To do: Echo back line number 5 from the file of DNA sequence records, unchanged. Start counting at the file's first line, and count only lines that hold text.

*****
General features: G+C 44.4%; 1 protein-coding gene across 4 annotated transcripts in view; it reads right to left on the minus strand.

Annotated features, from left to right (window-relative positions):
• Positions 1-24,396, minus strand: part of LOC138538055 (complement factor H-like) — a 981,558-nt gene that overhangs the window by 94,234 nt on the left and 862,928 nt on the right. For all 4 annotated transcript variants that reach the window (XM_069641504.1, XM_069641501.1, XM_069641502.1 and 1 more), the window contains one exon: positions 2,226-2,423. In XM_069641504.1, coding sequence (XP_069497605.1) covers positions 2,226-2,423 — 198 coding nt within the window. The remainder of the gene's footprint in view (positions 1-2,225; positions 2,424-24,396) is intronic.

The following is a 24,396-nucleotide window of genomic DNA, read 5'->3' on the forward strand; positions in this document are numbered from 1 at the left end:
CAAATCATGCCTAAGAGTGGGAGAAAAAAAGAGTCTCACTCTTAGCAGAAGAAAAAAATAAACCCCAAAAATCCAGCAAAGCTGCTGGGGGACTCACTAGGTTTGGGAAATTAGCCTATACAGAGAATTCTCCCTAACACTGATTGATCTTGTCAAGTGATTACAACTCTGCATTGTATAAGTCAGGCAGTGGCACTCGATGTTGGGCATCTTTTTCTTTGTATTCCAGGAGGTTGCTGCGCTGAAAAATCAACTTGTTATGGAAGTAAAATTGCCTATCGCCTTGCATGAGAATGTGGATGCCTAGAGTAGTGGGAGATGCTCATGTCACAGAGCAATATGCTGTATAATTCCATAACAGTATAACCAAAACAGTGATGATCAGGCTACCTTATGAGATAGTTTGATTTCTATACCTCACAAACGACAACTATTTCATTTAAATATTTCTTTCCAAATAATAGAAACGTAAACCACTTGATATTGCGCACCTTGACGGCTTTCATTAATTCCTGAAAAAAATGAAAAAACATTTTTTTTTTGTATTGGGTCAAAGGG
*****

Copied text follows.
CAAATCATGCCTAAGAGTGGGAGAAAAAAAGAGTCTCACTCTTAGCAGAAGAAAAAAATAAACCCCAAAAATCCAGCAAAGCTGCTGGGGGACTCACTAGGTTTGGGAAATTAGCCTATACAGAGAATTCTCCCTAACACTGATTGATCTTGTCAAGTGATTACAACTCTGCATTGTATAAGTCAGGCAGTGGCACTCGATGTTGGGCATCTTTTTCTTTGTATTCCAGGAGGTTGCTGCGCTGAAAAATCAACTTGTTATGGAAGTAAAATTGCCTATCGCCTTGCATGAGAATGTGGATGCCTAGAGTAGTGGGAGATGCTCATGTCACAGAGCAATATGCTGTATAATTCCATAACAGTATAACCAAAACAGTGATGATCAGGCTACCTTATGAGATAGTTTGATTTCTATACCTCACAAACGACAACTATTTCATTTAAATATTTCTTTCCAAATAATAGAAACGTAAACCACTTGATATTGCGCACCTTGACGGCTTTCATTAATTCCTGAAAAAAATGAAAAAACATTTTTTTTTTGTATTGGGTCAAAGGG